Secretary of Defense James Mattis has clearly forgotten what he told the American people about President Trump’s unlawful attack on a Syrian airfield last year after it was reported there was a sarin gas attack. Now, he’s saying that Syrian President Bashar al-Assad didn’t seem to get the message last year.
“Clearly the Assad regime did not get the message [in 2017]. This year, the U.S. and our allies have struck harder,” Secretary of Defense James Mattis said at a Pentagon press briefing Friday night.
He went on to explain that the US, Britain and France struck Syrian targets.
According to Mattis, the targets were specifically selected “to degrade the Syrian war machines ability to create chemical weapons.”
Mattis said the targets included:
- a scientific research center near Damascus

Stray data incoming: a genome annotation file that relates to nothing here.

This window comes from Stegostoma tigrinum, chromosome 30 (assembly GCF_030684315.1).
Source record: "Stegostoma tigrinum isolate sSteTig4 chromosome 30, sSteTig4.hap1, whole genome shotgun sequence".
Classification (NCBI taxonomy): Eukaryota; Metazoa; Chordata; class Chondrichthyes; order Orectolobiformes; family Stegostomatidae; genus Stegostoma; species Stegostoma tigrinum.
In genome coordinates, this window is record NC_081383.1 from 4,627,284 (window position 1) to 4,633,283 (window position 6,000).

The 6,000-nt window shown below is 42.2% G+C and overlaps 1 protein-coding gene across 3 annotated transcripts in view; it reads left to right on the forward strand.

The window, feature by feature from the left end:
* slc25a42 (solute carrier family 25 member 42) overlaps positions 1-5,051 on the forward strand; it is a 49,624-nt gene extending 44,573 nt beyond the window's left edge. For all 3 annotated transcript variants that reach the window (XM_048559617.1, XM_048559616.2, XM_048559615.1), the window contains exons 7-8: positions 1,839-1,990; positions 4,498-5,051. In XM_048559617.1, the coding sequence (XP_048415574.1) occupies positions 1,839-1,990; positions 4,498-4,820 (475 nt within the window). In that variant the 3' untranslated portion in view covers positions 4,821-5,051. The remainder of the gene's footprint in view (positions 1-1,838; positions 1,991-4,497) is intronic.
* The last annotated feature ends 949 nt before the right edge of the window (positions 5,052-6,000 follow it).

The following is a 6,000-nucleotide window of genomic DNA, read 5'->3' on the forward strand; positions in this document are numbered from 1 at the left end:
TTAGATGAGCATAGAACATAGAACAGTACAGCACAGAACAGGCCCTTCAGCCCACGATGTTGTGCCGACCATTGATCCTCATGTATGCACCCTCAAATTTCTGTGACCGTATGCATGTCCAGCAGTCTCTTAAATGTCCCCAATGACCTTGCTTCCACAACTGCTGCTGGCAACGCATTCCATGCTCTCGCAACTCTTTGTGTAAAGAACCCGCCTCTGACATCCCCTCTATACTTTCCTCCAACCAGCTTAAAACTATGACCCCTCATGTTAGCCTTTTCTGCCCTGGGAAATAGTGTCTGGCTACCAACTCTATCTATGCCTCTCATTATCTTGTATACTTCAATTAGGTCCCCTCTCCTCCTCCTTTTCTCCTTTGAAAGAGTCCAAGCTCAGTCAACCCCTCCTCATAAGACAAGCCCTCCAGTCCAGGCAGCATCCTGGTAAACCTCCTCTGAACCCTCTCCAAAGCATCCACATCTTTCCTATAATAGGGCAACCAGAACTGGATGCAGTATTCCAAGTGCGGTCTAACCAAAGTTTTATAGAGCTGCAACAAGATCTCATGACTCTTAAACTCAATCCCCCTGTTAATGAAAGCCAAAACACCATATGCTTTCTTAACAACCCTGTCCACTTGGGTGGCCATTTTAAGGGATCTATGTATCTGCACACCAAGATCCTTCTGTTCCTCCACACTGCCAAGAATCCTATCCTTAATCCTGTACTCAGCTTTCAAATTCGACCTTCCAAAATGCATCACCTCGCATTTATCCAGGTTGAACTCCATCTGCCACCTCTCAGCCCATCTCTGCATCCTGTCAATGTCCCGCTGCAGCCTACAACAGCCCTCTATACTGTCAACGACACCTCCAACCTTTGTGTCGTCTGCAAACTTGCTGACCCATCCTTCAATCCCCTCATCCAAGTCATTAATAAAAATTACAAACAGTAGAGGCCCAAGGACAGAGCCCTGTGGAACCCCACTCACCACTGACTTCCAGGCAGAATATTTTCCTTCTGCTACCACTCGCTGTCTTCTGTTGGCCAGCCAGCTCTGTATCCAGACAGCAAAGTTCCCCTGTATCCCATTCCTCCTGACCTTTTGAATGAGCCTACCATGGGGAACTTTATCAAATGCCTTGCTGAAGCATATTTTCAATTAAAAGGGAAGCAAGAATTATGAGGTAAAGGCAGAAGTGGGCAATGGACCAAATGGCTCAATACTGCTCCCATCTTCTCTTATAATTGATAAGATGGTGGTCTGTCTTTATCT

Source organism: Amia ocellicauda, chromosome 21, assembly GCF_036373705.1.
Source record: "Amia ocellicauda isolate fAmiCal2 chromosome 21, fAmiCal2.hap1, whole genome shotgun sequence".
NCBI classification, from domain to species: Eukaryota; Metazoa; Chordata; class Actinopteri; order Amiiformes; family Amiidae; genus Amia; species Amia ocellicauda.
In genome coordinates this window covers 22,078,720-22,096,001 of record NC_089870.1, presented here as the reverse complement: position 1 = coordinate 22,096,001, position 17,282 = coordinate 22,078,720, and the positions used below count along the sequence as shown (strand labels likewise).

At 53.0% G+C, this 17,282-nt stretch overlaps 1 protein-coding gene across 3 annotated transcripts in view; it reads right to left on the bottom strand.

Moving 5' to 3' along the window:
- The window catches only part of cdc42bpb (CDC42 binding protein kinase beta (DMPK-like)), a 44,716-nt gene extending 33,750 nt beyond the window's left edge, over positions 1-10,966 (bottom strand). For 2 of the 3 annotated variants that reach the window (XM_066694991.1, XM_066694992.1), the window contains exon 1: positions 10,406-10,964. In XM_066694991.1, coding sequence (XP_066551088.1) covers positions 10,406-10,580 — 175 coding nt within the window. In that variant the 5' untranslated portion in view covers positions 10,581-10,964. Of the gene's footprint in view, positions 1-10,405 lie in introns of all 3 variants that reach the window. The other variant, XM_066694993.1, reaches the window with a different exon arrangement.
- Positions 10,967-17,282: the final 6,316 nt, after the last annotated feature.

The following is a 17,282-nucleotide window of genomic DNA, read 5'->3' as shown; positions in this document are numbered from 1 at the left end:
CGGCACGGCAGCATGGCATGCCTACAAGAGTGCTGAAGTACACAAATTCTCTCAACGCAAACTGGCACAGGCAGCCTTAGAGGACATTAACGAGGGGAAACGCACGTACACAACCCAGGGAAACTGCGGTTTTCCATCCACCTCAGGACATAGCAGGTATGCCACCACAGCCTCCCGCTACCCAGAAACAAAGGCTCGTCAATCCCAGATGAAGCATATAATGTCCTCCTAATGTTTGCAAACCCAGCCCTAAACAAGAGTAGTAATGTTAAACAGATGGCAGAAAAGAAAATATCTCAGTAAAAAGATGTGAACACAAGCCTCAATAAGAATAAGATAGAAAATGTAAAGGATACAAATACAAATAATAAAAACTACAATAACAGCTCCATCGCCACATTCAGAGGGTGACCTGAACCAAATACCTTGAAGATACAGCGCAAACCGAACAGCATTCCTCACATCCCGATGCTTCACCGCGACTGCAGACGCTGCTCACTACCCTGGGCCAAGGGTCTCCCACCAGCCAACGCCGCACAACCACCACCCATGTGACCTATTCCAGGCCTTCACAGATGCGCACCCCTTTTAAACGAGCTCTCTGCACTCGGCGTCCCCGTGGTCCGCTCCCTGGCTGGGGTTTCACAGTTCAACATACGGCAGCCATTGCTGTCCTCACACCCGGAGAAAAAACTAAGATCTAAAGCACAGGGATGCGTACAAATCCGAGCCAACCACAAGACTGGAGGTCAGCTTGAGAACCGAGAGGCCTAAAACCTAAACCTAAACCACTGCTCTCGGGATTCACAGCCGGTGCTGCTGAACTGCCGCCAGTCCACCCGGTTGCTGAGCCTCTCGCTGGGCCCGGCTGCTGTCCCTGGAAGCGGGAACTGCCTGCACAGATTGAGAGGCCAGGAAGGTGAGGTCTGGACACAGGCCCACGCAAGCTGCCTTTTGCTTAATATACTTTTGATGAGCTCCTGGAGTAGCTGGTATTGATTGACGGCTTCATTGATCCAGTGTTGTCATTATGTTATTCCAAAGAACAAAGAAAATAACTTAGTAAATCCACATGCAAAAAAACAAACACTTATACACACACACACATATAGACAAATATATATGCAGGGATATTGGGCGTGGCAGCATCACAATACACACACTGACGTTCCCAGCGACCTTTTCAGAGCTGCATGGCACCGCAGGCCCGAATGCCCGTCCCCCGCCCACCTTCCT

- a chemical weapons storage center west of Homs
- a command and control area near the second major target.
According to the Defense Secretary, the strikes were designed to cripple Syria’s chemical weapons capabilities while limiting civilian casualties.
“Last year we conducted a unilateral strike on a single site,” Chairman of the Joint Chiefs of Staff Gen. Joseph Dunford added. “This evening, we conducted strikes with two allies on multiple sites.”
Oh great! So, the fact that we had two more colluders in a strike without any evidence of the Syrian government’s involvement in the alleged gas attack makes it OK. I got it, General Dunford.
Notice that we are also told that this “crippled” the ability of Syria to produce chemical weapons and we are told it destroyed data and documents and stockpiles.